SAGUACHE — Saguache County Administrator Glen Simpson sat down Monday to detail the plans he has for setting the county’s finances on a better footing and how he intends to instrument that strategy during the coming months.
Simpson has a strong financial background to build from — 20 years in the army as a financial go-to person and another 20 years with an Austin, Texas firm as their chief financial officer. He is a certified public accountant with a degree from Boston University.
Presently Simpson is concerned with getting through the 2018 audit process and collecting all the necessary county records it will take to do that. He began this process by speaking with the county’s former auditors Wall, Smith and Bateman. The county changed auditors before Simpson was hired in January and Simpson said he has been “debriefing them on the audit so we have a good starting place.”
He is just now learning the software system used for the county’s finances and is gathering data from the 2018 audit. Land Use Administrator Wendi Maez will continue to assist Simpson as an assistant county administrator through the auditing process, he said and has been “a tremendous asset” in gathering the needed information.
Auditors should arrive any time after the middle of April, Simpson noted, to begin their work. Simpson acknowledged that he wishes he had been able to better access the county’s accounting system and learn how it was used to arrive at the figures he is now dealing with. He is working toward developing a five-year budget plan for the county “which is what I am used to,” Simpson explained.
As positions become vacant in county offices, Simpson said he believes they should be filled in a timelier manner to help keep county business moving. He is working on that as well as providing adequate training for employees in all positions throughout the county, especially in the Public Health, Road and Bridge and Social Services Departments.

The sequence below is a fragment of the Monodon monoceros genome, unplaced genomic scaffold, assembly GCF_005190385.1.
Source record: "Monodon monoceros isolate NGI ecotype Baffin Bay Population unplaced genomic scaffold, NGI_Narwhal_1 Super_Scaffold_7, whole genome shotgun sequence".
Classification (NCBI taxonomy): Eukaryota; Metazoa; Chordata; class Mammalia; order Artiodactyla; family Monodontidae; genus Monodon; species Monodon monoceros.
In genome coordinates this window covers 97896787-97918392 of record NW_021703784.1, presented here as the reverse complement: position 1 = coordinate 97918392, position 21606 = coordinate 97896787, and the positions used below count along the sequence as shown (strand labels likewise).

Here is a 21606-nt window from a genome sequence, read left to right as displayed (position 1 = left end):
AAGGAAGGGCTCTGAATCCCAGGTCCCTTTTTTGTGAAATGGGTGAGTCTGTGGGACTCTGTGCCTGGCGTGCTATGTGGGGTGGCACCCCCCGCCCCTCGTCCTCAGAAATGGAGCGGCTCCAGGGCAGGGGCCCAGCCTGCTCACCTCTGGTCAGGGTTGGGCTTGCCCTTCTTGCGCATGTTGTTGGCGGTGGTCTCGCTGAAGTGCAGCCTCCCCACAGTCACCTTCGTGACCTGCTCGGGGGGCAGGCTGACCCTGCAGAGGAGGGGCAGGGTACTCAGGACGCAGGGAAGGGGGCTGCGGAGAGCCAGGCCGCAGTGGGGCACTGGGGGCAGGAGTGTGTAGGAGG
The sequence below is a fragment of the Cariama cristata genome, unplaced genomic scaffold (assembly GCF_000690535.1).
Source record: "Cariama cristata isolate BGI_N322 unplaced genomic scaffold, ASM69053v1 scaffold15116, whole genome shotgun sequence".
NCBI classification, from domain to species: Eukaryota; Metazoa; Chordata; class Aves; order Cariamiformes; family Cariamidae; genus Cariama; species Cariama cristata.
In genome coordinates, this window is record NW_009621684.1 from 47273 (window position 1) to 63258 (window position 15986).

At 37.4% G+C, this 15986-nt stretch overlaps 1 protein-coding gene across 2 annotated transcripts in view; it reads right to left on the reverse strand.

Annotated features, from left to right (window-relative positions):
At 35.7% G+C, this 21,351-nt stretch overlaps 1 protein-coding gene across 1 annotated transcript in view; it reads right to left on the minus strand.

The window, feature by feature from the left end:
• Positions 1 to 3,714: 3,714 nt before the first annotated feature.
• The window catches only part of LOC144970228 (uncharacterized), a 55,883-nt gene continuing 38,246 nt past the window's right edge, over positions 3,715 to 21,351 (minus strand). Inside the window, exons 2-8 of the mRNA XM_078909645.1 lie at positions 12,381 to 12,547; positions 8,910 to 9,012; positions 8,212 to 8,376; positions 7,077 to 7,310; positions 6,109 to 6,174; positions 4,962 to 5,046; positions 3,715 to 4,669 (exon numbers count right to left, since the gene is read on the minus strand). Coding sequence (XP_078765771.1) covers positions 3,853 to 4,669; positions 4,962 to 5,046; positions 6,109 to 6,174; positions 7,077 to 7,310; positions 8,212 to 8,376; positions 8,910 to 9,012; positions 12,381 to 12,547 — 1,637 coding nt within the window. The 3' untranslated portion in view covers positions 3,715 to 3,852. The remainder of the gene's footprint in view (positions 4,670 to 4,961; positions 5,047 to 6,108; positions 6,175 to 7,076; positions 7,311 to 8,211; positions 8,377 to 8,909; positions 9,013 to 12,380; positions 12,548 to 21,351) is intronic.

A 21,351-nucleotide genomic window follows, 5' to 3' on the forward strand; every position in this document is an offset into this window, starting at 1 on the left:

The departure of two key financial persons at Public Health made things difficult there, he said, and Road and Bridge has long had problems in keeping employees for their department. Social services also has suffered financial difficulties according to audits going back several years, he said.
Public Health Director David Daboll is retiring in March and Simpson looks forward to working with the new director once he is hired to get the department on a better footing. While he will make the accounting system the county is currently using work for this year, he commented, he will be looking into purchasing a better system that will help tie all the courthouses software systems together so they can share information with each other.
The system will need to be studied an approved first by commissioners he confirmed and money will have to be appropriated from next year’s budget first. But the advantages of such a system would greatly enhance the ability to pull county financial information together and place all departments — especially the treasurer’s office, the assessor’s office and administration on the same page with each other.
“I would like to see the treasurer’s office, the assessor and administration all on one software system because it provides better support and benefits and for cost saving purposes,” Simpson explained. This way the information can be formatted the way all departments need it and will need to be written only once.
Simpson added he has long experience at “adapting software systems one to the other” and even won a meritorious service medal for this sort of work during his time with the U.S. Army.
A meeting March 6 with county department heads will help determine other needs he must address, Simpson said and at that time he expects to work on the county personnel manual, which hasn’t been updated for several years.
Simpson generally expressed an eagerness to work with commissioners and county employees and help improve the work environment at the courthouse. He expressed a willingness to receive input and an overall business-like attitude. Courthouse employees are hoping to work closely with him to improve their work environment, something a process they feel they had already begun with former administrator David Bitler, who left abruptly last year.